Dec-4-for-blogJoin us for Deborah Fisch’s lecture on Wednesday, December 4, 2013 from noon till 1 pm in person or online:

In person: The lecture will take place in C102 East Fee Hall on MSU’s East Lansing campus. Feel free to bring your lunch! Beverages and light snacks will be provided.

Online: Here are some instructions for your first time joining the webinar, or if you have attended or viewed them before, go to the meeting!

Deborah Fisch, J.D., is affiliated with the University of Michigan Program for Sexual Rights and Reproductive Justice, the Human Rights in Childbirth Legal Defense Network, and Legal Advocates for Birth Options and Rights (LABOR). Her professional interests include the role of malpractice liability in determination of standard of care; the legal maternal-fetal relationship in pregnancy, labor and childbirth; regulation of out-of-hospital birth attendants and protocols for their interaction with in-hospital providers; and evolving access to maternity care under the ACA. She actively advocates for licensure of Certified Professional Midwives in Michigan. She earned her AB in Linguistics from the University of Michigan and her JD from Wayne State University Law School.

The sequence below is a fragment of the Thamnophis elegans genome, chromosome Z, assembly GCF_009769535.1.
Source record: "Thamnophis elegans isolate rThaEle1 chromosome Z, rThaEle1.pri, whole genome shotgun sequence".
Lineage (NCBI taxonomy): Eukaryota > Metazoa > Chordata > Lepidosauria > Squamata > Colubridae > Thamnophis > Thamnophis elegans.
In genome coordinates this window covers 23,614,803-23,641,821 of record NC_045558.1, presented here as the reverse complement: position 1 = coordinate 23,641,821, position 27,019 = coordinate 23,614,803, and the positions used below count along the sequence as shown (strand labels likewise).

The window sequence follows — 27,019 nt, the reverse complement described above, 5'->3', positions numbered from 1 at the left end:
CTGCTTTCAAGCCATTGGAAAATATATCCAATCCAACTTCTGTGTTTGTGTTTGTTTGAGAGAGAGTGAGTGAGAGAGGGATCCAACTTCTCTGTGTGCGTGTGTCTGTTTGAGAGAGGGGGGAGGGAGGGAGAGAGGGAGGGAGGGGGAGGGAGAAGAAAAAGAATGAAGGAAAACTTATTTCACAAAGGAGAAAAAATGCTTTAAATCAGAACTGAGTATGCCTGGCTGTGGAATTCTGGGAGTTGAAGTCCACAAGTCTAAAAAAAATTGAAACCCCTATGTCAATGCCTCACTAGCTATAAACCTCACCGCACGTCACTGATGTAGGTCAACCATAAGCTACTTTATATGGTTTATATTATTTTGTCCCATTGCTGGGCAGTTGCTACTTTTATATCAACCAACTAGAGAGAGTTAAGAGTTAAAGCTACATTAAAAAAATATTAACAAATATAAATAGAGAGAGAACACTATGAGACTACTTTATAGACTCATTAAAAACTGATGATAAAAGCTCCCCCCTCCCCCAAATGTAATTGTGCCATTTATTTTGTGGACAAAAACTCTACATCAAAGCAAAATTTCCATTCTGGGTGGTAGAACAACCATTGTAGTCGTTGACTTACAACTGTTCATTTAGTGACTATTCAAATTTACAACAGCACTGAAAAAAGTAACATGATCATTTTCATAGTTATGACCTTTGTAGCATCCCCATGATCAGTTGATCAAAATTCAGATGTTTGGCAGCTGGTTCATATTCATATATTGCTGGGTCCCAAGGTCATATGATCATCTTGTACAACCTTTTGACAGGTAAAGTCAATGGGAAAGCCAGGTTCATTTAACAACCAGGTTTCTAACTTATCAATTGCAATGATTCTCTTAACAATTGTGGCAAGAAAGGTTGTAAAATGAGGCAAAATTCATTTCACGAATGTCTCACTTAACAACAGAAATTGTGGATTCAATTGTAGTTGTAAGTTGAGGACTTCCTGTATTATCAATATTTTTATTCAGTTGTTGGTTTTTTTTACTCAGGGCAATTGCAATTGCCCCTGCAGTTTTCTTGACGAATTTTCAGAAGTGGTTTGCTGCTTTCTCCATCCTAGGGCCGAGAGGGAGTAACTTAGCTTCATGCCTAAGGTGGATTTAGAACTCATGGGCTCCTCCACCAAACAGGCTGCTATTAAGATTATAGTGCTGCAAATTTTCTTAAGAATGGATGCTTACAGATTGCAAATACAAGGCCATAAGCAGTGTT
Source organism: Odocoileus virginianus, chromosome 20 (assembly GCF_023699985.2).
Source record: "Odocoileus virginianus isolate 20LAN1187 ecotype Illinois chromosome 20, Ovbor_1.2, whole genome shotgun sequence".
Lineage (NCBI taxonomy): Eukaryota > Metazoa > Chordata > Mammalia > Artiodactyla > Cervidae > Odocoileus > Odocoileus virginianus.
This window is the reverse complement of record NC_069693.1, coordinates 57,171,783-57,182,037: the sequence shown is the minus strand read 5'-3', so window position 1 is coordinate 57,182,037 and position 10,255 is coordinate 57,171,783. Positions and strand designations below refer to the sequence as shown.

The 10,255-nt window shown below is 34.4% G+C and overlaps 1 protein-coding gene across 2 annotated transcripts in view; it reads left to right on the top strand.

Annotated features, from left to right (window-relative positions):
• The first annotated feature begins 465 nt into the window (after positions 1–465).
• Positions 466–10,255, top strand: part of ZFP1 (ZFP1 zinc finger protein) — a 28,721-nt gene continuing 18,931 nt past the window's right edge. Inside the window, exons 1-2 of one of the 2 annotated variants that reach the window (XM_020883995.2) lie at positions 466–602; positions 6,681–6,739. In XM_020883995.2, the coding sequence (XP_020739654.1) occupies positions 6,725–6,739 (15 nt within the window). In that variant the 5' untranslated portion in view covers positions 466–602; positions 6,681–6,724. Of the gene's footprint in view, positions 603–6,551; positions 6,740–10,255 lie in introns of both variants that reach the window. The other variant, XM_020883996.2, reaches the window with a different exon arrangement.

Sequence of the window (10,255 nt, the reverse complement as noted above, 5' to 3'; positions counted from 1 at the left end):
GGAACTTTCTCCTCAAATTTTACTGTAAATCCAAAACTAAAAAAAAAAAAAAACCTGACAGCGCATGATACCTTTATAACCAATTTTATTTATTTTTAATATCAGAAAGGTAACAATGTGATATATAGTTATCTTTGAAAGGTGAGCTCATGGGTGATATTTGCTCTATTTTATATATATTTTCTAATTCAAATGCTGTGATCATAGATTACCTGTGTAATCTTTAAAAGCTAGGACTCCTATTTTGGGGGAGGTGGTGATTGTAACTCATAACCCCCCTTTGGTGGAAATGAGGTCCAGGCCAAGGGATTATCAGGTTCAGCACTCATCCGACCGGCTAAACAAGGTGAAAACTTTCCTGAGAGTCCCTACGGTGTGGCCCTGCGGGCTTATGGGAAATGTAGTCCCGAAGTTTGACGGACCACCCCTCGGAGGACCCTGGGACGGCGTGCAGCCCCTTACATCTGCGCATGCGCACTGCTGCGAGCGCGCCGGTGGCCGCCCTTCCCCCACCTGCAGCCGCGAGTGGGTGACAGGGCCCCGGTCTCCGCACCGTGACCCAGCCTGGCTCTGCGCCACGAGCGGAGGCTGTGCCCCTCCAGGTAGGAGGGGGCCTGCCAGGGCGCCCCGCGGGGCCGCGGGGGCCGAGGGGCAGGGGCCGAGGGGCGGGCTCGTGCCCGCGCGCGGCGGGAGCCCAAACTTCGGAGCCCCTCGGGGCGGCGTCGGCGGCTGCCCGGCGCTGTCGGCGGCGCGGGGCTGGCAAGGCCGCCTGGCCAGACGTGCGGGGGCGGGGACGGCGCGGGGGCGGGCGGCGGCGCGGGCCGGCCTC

Linking Community Engagement Research to Public Health Biobank Practice

Ann Mongoven, PhD, Assistant Professor in the Center for Ethics and Humanities in the Life Sciences was awarded a 5-year R01 grant in December 2010 from the National Institutes of Health. Her project, “Linking Community Engagement Research to Public Health Biobank Practice,” is part of a larger research project led by Sharon Kardia at the University of Michigan. The Michigan State University study will help drive public policy decisions and develop an improved consent process for the state’s bio-bank, known as the Michigan BioTrust. Jeff Proulx, a Health and Risk Communication graduate student, worked as a research assistant on the grant until his graduation in spring of 2012. Andrea Sexton, another Health and Risk Communication graduate student, joined the grant at that time to continue the research support. Read more about this study.